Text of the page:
First, Shetland, Orkney and the Western Isles demanded it.

Now, Glasgow has too. Scotland's councils want more powers and, with the entire constitutional structure of the United Kingdom up for discussion over the next 12 months, it seems like the right time to consider such a change.

The three leaders of the island councils made their case in June and it was a convincing one. The islands have always had their own culture and identity and often feel the same way about Holyrood as those in Holyrood feel about Westminster: that power resides in a far-off place. The island councils are also anxious to retain control of the emerging renewables economy for the benefit of local people, and that is understandable.

The argument for increased powers for Glasgow, and other Scottish cities, rests on a similar economic argument. In making the case today, the leader of Glasgow City Council, Gordon Matheson, says cities drive national economies and that devolving powers and resources, particularly in areas such as job creation and economic development, can allow the cities to control and maximise that drive and bring benefits for the cities and the wider economy. Mr Matheson points to the City Deal programme in England that has handed such powers to Manchester and other major cities.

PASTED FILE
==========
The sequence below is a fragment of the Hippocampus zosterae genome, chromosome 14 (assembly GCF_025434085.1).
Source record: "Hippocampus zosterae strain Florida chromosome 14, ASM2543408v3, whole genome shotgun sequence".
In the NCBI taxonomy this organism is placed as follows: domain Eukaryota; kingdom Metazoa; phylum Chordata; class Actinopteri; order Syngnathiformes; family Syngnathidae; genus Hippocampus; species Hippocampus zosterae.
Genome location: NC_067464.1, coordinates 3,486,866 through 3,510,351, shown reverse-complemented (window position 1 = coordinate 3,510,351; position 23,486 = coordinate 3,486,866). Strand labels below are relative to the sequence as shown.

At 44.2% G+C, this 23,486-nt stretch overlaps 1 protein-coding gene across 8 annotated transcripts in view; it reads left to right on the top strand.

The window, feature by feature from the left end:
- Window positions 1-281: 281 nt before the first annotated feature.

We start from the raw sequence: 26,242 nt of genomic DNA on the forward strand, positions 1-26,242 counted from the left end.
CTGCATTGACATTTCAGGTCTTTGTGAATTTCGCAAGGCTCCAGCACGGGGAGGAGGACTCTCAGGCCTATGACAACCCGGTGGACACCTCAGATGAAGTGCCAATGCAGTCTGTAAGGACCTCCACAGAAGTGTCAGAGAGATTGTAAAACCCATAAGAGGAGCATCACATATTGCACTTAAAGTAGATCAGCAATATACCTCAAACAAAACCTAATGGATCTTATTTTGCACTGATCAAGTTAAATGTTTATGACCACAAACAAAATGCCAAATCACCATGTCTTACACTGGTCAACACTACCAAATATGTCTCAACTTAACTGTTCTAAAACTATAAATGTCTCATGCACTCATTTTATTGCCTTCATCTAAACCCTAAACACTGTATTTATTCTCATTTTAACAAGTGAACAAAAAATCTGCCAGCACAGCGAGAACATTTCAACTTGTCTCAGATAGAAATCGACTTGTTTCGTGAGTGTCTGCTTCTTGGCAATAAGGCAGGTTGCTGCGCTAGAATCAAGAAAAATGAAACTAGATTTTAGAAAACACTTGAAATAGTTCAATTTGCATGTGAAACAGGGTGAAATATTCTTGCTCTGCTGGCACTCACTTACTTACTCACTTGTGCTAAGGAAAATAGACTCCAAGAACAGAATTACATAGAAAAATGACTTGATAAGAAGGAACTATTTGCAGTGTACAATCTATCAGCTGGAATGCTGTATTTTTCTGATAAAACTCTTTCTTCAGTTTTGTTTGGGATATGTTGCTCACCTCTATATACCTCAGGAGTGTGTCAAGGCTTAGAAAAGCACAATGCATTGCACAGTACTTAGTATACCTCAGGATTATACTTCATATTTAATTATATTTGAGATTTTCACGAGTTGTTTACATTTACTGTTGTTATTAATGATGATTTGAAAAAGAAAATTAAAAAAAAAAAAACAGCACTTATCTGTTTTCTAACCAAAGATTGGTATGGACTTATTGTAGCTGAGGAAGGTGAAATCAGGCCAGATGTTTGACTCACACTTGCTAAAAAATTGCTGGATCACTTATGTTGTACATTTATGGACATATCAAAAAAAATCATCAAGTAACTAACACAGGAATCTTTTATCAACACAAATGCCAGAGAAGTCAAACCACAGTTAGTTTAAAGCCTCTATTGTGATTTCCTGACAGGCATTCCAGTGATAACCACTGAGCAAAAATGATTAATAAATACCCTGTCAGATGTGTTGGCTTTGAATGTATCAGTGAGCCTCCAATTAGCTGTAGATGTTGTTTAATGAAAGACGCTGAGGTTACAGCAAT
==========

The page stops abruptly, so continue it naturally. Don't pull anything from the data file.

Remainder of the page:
The City Deal programme is yet to bear fruit but in principle, more powers at a local council level is a good idea: it is always better to have the power to make decisions as close as possible to those who have to live with the consequences of those decisions. However, greater powers cannot be handed to councils without a deeper consideration of their role, function and, above all, their cost.

The Convention of Scottish Local Authorities has been vehement in its support for enhanced local government though its Local Vision manifesto, but it has been resistant to the kind of reform that must accompany it, in particular a serious consideration of whether Scotland needs 32 councils. If greater powers are to be handed to councils, it must go hand in hand with a reduction in the number of councils and greater merger of staff and services.

The Scottish Government will not be drawn on such a reduction, but seems open in principle to greater powers for councils, although in practice it has demonstrated centralising tendencies and have delayed any decision until after the referendum.

It may be that it is the other potential benefit of greater council powers - and in particular the consequences in Labour-run Glasgow - that is giving the Government pause. For years now, local democracy has been wasting away, with shockingly low voter turn-outs. A new local government structure that hands greater powers to councils, and the cities they run, might just turn that around.